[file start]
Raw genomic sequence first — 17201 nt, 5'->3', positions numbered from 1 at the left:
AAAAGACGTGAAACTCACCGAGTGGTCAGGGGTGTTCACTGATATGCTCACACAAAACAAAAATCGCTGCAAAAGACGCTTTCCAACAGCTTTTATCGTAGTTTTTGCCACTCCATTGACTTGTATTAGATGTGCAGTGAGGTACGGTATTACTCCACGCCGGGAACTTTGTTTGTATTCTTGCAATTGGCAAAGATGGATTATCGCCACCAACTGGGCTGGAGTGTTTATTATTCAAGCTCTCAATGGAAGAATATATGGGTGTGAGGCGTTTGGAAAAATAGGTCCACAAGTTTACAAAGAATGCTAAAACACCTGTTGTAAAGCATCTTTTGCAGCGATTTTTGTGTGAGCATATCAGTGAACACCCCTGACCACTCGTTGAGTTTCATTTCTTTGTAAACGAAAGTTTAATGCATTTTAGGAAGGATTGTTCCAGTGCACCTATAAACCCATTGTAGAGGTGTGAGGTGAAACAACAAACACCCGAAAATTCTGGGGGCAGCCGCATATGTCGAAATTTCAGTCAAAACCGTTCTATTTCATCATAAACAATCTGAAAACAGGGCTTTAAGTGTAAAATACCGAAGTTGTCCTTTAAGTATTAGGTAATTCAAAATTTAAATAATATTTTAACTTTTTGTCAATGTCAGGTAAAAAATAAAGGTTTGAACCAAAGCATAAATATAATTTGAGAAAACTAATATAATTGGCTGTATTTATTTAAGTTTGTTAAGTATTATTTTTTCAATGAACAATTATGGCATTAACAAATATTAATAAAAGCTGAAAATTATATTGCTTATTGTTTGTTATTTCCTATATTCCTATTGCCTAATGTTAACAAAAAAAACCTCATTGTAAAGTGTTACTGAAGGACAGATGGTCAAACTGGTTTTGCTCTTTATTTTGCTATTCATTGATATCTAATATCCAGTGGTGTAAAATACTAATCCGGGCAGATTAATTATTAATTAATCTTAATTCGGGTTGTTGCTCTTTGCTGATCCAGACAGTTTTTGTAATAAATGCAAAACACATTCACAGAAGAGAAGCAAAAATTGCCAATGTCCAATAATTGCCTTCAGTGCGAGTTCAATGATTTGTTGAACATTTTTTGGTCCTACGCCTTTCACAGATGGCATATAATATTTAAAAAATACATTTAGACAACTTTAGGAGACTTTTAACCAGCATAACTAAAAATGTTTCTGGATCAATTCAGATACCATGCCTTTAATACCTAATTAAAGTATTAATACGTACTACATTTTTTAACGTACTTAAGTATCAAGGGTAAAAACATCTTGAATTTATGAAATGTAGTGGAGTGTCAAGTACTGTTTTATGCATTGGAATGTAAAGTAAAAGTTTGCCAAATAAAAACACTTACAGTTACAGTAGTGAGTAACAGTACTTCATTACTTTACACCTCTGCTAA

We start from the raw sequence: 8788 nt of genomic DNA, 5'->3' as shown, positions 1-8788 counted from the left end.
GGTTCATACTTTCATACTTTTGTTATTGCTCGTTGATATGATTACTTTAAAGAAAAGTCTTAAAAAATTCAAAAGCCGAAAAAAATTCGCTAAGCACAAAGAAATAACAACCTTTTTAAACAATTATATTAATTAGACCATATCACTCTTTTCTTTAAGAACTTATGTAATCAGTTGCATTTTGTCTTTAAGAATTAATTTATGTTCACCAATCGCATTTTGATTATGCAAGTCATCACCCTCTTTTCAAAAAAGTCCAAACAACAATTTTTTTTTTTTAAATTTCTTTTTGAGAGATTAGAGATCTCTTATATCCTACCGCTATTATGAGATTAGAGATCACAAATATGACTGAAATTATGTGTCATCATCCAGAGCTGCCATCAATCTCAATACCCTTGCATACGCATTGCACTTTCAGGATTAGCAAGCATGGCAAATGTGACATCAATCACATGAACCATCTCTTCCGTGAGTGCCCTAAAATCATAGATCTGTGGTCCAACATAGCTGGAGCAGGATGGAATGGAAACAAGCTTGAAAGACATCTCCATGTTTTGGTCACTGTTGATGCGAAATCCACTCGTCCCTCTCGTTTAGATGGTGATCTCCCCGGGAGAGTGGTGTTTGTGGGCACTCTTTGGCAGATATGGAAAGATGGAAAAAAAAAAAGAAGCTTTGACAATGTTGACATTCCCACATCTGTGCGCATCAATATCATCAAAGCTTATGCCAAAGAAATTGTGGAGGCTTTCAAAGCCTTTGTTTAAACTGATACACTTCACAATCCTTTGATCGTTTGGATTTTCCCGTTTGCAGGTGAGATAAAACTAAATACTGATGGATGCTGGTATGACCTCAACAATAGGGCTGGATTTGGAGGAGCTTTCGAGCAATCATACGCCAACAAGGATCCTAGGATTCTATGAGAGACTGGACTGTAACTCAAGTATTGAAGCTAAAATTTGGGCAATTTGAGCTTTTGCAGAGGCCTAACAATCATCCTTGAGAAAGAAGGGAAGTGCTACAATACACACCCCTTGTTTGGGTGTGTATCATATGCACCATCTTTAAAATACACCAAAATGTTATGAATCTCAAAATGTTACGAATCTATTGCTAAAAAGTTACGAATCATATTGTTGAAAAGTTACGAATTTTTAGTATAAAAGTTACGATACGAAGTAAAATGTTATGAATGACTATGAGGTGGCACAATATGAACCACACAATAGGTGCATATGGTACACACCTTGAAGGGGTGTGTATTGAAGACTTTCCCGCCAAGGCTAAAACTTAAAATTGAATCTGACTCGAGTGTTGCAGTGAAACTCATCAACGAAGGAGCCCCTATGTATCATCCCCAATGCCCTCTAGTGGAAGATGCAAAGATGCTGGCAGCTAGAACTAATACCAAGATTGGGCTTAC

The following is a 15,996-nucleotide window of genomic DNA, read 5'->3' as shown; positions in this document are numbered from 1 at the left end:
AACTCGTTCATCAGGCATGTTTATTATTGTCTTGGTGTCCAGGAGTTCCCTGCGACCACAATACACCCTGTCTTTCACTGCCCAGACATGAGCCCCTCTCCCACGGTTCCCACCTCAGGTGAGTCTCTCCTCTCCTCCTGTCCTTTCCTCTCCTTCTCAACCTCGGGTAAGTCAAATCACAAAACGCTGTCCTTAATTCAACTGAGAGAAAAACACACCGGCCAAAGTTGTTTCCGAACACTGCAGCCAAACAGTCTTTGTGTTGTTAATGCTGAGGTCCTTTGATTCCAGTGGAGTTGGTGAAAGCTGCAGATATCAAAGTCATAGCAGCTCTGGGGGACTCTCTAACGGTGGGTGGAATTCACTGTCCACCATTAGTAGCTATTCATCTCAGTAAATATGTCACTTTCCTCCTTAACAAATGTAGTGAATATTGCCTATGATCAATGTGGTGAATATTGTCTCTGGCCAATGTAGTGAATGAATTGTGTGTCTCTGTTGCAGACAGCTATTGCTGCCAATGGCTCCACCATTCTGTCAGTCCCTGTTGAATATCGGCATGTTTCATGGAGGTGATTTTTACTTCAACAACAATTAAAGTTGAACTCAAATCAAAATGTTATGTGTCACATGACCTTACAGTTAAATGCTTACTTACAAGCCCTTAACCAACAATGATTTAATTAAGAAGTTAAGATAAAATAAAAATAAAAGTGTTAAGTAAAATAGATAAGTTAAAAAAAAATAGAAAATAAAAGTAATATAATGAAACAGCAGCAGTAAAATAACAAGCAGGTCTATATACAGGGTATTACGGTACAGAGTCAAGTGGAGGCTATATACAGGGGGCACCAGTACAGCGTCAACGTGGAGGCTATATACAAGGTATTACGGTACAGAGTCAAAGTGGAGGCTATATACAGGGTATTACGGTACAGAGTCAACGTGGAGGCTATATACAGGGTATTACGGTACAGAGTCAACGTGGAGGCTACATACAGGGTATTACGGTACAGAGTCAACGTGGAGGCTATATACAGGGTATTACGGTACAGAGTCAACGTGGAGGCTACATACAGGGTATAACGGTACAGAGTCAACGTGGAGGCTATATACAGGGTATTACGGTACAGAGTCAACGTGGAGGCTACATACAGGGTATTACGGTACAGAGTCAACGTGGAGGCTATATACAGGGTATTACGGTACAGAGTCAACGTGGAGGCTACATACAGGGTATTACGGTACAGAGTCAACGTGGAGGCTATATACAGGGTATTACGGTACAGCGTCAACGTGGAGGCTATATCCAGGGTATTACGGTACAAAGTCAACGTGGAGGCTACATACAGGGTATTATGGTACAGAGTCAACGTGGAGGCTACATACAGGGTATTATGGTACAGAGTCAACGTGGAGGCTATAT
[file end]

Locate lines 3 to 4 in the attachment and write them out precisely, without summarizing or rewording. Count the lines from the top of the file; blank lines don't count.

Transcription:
We start from the raw sequence: 8788 nt of genomic DNA, 5'->3' as shown, positions 1-8788 counted from the left end.
GGTTCATACTTTCATACTTTTGTTATTGCTCGTTGATATGATTACTTTAAAGAAAAGTCTTAAAAAATTCAAAAGCCGAAAAAAATTCGCTAAGCACAAAGAAATAACAACCTTTTTAAACAATTATATTAATTAGACCATATCACTCTTTTCTTTAAGAACTTATGTAATCAGTTGCATTTTGTCTTTAAGAATTAATTTATGTTCACCAATCGCATTTTGATTATGCAAGTCATCACCCTCTTTTCAAAAAAGTCCAAACAACAATTTTTTTTTTTTAAATTTCTTTTTGAGAGATTAGAGATCTCTTATATCCTACCGCTATTATGAGATTAGAGATCACAAATATGACTGAAATTATGTGTCATCATCCAGAGCTGCCATCAATCTCAATACCCTTGCATACGCATTGCACTTTCAGGATTAGCAAGCATGGCAAATGTGACATCAATCACATGAACCATCTCTTCCGTGAGTGCCCTAAAATCATAGATCTGTGGTCCAACATAGCTGGAGCAGGATGGAATGGAAACAAGCTTGAAAGACATCTCCATGTTTTGGTCACTGTTGATGCGAAATCCACTCGTCCCTCTCGTTTAGATGGTGATCTCCCCGGGAGAGTGGTGTTTGTGGGCACTCTTTGGCAGATATGGAAAGATGGAAAAAAAAAAAGAAGCTTTGACAATGTTGACATTCCCACATCTGTGCGCATCAATATCATCAAAGCTTATGCCAAAGAAATTGTGGAGGCTTTCAAAGCCTTTGTTTAAACTGATACACTTCACAATCCTTTGATCGTTTGGATTTTCCCGTTTGCAGGTGAGATAAAACTAAATACTGATGGATGCTGGTATGACCTCAACAATAGGGCTGGATTTGGAGGAGCTTTCGAGCAATCATACGCCAACAAGGATCCTAGGATTCTATGAGAGACTGGACTGTAACTCAAGTATTGAAGCTAAAATTTGGGCAATTTGAGCTTTTGCAGAGGCCTAACAATCATCCTTGAGAAAGAAGGGAAGTGCTACAATACACACCCCTTGTTTGGGTGTGTATCATATGCACCATCTTTAAAATACACCAAAATGTTATGAATCTCAAAATGTTACGAATCTATTGCTAAAAAGTTACGAATCATATTGTTGAAAAGTTACGAATTTTTAGTATAAAAGTTACGATACGAAGTAAAATGTTATGAATGACTATGAGGTGGCACAATATGAACCACACAATAGGTGCATATGGTACACACCTTGAAGGGGTGTGTATTGAAGACTTTCCCGCCAAGGCTAAAACTTAAAATTGAATCTGACTCGAGTGTTGCAGTGAAACTCATCAACGAAGGAGCCCCTATGTATCATCCCCAATGCCCTCTAGTGGAAGATGCAAAGATGCTGGCAGCTAGAACTAATACCAAGATTGGGCTTAC